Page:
The opinion of the court was delivered by: William Q. Hayes United States District Judge
The matter before the Court is the Report and Recommendation (ECF No. 9) of United States Magistrate Judge Mitchell D. Dembin.
On July 10 1981, in California Superior Court, County of San Bernardino, Petitioner Gerry Johns was convicted by a jury of second-degree murder and robbery with firearm enhancements. (ECF No. 7-1 at 3-4). On August 7, 1981, Petitioner was sentenced to an indeterminate life sentence. Id. at 5-6.
On January 28, 2010, while Petitioner was incarcerated at Calipatria State Prison, a cellular telephone was found "secreted inside a hot pot" in Petitioner's cell. Id. at 8. Prison reports state that the hot pot was located "on top of the cell's top bunk easily available to both inmates." Id. Petitioner and his cell mate were charged with "unauthorized communication with/by an inmate via cellular telephone" in violation of California Code of Regulations § 3005(a) and California Penal Code § 4570. Id.
On March 7, 2010, a disciplinary hearing was held. Petitioner pled not guilty. Id. at 12. On March 18, 2010, Petitioner was found guilty by the hearing officer and assessed a 60-day forfeiture of good time credits. Id. at 13-14. Petitioner filed a "Second Level Appeal" within the prison, which was granted in part on June 4, 2010; Petitioner's violation was reduced to "possession of contraband/cellular telephone" and his good time credit forfeiture was reduced to 30 days. Id. at 16-17.Petitioner appealed the June 4, 2010 decision to the "Director's Level," where he was denied any further relief on October 28, 2010. Id. at 29-30.
On December 30, 2010, Petitioner filed a habeas corpus petition in California Superior Court, County of Imperial. Id. at 35-42. On February 2, 2011, the California Superior Court denied the petition. Id. at 52-53.
On March 22, 2011, Petitioner filed a habeas corpus petition in the California Court of Appeal. Id. at 57-66. On April 26, 2011, the California Court of Appeal denied the petition. Id. at 99-100.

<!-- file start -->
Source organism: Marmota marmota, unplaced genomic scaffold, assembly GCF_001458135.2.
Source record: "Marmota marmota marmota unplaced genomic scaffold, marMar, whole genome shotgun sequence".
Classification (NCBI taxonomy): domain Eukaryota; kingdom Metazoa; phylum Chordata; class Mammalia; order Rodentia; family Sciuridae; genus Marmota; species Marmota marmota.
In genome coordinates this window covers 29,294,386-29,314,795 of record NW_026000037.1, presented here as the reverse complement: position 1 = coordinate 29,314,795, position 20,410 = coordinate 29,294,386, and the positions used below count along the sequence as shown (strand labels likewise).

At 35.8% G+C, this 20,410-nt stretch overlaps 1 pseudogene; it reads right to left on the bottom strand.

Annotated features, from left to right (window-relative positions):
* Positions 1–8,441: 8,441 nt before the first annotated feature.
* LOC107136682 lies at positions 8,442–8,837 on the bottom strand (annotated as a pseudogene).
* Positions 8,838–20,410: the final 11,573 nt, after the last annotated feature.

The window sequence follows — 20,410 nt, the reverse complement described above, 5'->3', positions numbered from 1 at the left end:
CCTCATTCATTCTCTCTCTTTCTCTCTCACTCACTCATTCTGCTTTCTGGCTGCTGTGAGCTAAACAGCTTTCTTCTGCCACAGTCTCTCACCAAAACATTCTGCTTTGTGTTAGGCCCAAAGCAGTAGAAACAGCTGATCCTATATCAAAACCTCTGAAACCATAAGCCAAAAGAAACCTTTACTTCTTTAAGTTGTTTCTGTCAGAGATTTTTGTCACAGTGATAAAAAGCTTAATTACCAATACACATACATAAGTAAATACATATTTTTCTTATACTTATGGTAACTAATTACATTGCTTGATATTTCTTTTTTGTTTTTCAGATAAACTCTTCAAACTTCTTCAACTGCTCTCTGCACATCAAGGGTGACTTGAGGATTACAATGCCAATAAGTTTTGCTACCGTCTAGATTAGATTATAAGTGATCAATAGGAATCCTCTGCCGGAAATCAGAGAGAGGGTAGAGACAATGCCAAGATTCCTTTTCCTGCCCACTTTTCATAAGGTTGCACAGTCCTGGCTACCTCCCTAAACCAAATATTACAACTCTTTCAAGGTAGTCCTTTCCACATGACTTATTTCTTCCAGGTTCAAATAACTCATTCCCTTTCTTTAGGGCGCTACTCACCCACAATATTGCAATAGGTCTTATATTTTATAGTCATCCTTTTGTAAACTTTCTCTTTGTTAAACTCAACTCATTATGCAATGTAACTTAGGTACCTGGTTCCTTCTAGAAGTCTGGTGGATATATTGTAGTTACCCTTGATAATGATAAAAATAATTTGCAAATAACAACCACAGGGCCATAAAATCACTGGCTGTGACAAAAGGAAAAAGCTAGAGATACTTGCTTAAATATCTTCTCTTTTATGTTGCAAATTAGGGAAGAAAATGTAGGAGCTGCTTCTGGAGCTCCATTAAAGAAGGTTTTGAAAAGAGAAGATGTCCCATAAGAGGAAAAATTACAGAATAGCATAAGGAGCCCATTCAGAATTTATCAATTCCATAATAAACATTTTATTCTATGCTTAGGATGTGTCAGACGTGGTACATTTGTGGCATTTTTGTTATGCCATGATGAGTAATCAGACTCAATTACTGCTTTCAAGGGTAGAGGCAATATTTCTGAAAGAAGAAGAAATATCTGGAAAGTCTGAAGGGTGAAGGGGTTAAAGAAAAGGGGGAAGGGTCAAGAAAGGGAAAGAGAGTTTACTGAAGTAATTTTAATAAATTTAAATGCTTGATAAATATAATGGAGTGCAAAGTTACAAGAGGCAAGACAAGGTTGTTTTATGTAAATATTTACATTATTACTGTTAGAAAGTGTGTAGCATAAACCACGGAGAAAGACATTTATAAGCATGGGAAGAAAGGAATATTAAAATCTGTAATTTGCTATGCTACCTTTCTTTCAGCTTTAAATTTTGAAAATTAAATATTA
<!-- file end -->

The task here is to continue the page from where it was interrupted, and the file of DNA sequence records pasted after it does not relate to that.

On June 6, 2011, Petitioner filed a habeas corpus petition in the California Supreme Court. Id. at 102-111. On November 2, 2011, the California Supreme Court summarily denied the petition. Id. at 133.
On December 19, 2011, Petitioner filed a Petition for Writ of Habeas Corpus ("Petition") pursuant to 28 U.S.C. § 2254 in this Court, raising two claims for relief: (1) deprivation of due process on the grounds that Petitioner was not afforded "a fair and impartial decision maker"; and (2) the decision of the California Court of Appeal "was based on an unreasonable determination of the facts in light of the evidence presented." (ECF No. 1). On April 23, 2012, Respondent filed an Answer, contending that the state courts properly denied Petitioner's claims. (ECF No. 6). On May 23, 2012, Petitioner filed a Traverse. (ECF No. 8). On October 4, 2012, the Magistrate Judge issued a Report and Recommendation, recommending that the Petition be denied. (ECF No. 9). On October 29, 2012, Petitioner filed objections to the Report and Recommendation. (ECF No. 10). The docket reflects that Respondent did not file a reply.
The duties of the district court in connection with a Report and Recommendation of a Magistrate Judge are set forth in Federal Rule of Civil Procedure 72(b) and 28 U.S.C. § 636(b)(1). When a party objects to a Report and Recommendation, "[a] judge of the [district] court shall make a de novo determination of those portions of the [Report and Recommendation] to which objection is made." 28 U.S.C. § 636(b)(1). A district court may "accept, reject, or modify, in whole or in part, the findings or recommendations made by the magistrate judge." Fed. R. Civ. P. 72(b); see also 28 U.S.C. § 636(b)(1).
This Court's review of the Petition is governed by the deferential standard of the Antiterrorism and Effective Death Penalty Act ("AEDPA") of 1996. Under this standard, a petition cannot be granted unless the state court decision was "contrary to, or involved an unreasonable application of, clearly established federal law, as determined by the Supreme Court of the United States; or resulted in a decision that was based on an unreasonable determination of the facts in light of the evidence presented in the State court proceeding." 28 U.S.C. § 2254(d); see also Williams v. Taylor, 529 U.S. 362, 404-05 (2000). "[A] federal habeas court may not issue the writ simply because the court concludes in its independent judgment that the relevant state-court decision applied clearly established federal law erroneously or incorrectly. . . . Rather, that application must be objectively unreasonable." Lockyer v. Andrade, 538 U.S. 63, 75-76 (2003) (internal quotation marks and citations omitted).
"Where there has been one reasoned state judgment rejecting a federal claim, later unexplained orders upholding that judgment or rejecting the claim rest on the same grounds." See Ylst v. Nunnemaker, 501 U.S. 797, 803 (1991). This is referred to as the "look through" presumption. Id. at 804; Plascencia v. Alameida, 467 F. 3d 1190, 1198 (9th Cir. 2006). In this case, the last ...